~ Son Warren C. DeMoss ~
Son Warren C. DeMoss (1907- ? ) was born on May 22, 1907 in Kinsley, Edwards County.
He married Maxine Hess on Oct. 23, 1932, in a ceremony at Larned, Pawnee County, KS.
During World War II, Warren served as a TEC 4 in the U.S. Army.
Warren later was appointed as postmaster in El Reno, Canadian County, OK. He had an entrepreneurial bent, and also owned a ladies' ready to wear shop in El Reno.
Maxine passed away on July 6, 1962, and is buried in the El Reno Cemetery.
Warren later married again, to Virginia H. Hurst, on Dec. 19, 1963, in El Reno. Virginia had a daughter from a previous marriage.
Warren was interested in his family genealogy, and on Jan. 14, 1986, Warren typed a one-page family history manuscript entitled, DeMoss family tree as far as I know it to be. A copy is in the Minerd-Miner-Minor Archives. He also was in communication with a cousin, Rev. Glenn C. Cornwell, of Toledo, OH, circa 1983.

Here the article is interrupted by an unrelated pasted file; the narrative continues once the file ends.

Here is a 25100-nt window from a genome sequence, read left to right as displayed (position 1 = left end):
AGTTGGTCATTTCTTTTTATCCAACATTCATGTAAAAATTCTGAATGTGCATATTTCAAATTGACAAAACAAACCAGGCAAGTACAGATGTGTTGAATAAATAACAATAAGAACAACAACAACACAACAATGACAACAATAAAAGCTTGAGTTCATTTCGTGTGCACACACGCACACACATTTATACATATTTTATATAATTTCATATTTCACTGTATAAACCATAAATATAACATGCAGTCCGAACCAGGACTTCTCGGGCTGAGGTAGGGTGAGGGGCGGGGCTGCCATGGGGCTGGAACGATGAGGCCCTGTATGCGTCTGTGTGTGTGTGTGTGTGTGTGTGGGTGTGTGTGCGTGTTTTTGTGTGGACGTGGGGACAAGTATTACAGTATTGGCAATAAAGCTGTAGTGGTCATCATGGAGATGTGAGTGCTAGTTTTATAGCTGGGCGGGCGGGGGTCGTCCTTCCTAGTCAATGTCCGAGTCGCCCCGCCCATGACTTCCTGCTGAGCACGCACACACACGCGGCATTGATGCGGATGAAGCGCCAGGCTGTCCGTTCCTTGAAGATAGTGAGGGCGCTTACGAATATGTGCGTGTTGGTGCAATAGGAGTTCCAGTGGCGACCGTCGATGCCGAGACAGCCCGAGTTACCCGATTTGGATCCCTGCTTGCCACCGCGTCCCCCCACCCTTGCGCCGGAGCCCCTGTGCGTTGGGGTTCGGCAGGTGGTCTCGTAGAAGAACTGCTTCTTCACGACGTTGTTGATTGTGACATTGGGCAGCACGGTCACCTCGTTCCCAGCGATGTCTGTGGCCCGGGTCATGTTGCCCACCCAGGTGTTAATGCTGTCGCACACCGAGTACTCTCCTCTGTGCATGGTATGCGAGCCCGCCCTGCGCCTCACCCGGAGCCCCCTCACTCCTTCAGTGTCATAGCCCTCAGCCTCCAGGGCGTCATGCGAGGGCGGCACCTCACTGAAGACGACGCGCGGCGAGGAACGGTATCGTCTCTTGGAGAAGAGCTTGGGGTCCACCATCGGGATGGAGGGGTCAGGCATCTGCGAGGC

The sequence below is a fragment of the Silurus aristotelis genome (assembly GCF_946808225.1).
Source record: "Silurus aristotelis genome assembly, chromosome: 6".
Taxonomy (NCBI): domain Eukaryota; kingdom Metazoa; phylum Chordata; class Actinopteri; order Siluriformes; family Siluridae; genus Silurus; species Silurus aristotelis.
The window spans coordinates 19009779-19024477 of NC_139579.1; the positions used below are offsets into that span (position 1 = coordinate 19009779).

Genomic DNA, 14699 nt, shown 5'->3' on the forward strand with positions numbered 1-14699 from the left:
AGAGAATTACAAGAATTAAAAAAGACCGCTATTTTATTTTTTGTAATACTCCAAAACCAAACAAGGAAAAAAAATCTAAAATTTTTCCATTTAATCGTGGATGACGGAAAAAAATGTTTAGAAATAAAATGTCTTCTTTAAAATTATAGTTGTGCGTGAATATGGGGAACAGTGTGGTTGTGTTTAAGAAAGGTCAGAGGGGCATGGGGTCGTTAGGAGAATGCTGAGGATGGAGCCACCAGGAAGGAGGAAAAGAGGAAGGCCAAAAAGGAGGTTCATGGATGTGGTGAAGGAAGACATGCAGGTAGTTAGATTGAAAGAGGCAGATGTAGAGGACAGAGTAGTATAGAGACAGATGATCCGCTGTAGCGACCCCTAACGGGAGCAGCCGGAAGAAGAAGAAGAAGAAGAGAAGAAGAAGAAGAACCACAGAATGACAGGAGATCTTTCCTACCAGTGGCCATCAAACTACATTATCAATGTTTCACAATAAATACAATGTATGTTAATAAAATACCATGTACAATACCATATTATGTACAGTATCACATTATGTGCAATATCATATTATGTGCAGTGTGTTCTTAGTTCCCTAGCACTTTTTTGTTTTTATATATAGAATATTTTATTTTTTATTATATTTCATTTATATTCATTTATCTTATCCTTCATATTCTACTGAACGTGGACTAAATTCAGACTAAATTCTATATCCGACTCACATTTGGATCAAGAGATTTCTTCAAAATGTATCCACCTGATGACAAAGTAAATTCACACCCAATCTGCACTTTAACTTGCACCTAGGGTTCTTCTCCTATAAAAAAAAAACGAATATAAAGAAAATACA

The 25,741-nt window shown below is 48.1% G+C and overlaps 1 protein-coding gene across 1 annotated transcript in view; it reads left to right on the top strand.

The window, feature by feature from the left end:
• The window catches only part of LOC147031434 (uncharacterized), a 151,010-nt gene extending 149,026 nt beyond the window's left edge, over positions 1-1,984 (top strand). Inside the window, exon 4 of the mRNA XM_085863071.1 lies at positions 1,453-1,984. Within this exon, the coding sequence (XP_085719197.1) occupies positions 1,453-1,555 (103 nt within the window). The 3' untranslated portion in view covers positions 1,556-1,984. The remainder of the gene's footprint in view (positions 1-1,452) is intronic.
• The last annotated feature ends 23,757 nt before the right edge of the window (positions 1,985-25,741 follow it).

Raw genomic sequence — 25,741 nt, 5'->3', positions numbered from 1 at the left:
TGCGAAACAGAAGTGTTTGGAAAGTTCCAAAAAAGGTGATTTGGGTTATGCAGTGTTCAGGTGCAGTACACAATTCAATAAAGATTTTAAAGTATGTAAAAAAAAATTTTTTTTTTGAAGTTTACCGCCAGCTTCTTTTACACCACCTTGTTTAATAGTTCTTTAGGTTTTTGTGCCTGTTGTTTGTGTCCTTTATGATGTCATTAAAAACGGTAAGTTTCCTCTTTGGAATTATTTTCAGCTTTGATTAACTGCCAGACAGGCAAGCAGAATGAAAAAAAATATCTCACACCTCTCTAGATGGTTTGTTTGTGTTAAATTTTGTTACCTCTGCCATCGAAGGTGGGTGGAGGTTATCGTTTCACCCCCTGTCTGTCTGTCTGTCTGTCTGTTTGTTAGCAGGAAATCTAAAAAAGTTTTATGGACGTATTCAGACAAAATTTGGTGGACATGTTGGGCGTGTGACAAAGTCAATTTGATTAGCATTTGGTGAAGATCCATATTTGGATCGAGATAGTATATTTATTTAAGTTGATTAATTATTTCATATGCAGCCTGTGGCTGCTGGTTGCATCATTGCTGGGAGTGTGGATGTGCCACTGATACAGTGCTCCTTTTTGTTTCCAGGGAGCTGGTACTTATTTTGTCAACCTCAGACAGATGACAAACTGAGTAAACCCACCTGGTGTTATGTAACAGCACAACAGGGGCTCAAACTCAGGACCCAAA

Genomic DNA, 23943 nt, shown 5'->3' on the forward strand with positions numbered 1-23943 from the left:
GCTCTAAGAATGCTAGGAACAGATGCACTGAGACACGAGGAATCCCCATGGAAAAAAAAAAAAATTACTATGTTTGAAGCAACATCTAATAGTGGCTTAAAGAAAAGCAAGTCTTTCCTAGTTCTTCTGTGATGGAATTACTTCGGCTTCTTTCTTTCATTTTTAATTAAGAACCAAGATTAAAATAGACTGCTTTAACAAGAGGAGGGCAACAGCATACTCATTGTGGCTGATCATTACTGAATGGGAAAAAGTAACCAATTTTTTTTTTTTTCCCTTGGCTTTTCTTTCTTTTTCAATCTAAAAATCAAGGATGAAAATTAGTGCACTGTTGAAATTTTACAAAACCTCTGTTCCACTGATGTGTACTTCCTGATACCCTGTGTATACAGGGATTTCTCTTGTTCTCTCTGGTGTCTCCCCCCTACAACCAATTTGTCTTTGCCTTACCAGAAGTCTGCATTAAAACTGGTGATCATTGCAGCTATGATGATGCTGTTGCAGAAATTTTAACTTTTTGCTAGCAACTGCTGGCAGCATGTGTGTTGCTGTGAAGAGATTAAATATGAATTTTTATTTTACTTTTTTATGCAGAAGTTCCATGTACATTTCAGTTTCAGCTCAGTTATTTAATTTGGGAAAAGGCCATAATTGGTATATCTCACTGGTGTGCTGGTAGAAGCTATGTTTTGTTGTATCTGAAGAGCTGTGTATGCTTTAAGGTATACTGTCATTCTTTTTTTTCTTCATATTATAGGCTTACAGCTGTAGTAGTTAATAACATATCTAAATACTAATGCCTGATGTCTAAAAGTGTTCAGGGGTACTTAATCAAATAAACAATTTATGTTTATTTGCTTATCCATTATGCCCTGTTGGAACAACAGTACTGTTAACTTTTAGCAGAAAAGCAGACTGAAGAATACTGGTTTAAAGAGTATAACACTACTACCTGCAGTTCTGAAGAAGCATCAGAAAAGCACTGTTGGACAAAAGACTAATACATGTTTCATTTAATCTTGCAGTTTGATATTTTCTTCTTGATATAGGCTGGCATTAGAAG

As he neared his 80th birthday, Warren passed away on April 29, 1987. He was laid to rest between his parents in the Kinsley Cemetery. A search for his newspaper obituary in the Kinsley Mercury was unsuccessful.
~ Son Leonard Charles "Red" DeMoss ~
Son Leonard Charles "Red" DeMoss (1905-1970) was born in 1905 in Nebraska, likely in or around Albion, Boone County. As a young boy, he moved with his parents and siblings to Kinsley, Edwards County, KS. There he grew to manhood, and was a 1925 graduate of Kinsley High School.
At the age of 26, Red married 28-year-old Marion Edrel Wiley (1903-1986) on Feb. 21, 1931.
They had two children -- Michael J. DeMoss and a stillborn baby (1934).
They resided in Lawrence, Douglas County, KS. There, Red was manager and vice president of the Kansas Public Service, a public utility providing natural gas to homes and businesses. When he was a high school student, his yearbook said "He has red hair, is true blue and treats you white."
Red died in June 1970, at the age of 65, in Lawrence, after suffering from a brain tumor.
Marion outlived him by 16 years. She passed away in 1986. They rest together for eternity in the Kinsley Cemetery. A search for their newspaper obituaries in the Kinsley Mercury was unsuccessful, but the Lawrence newspapers will be checked some time in the future.
Grandson Michael J. DeMoss (1935-2012) was born on Oct. 24, 1935. He married Linda Harlow and resided in Colorado. They had one son, Steven DeMoss. Sadly, Michael passed away on Nov. 6, 2012, at the age of 77.
Copyright © 2003-2004, 2006, 2008 Mark A. Miner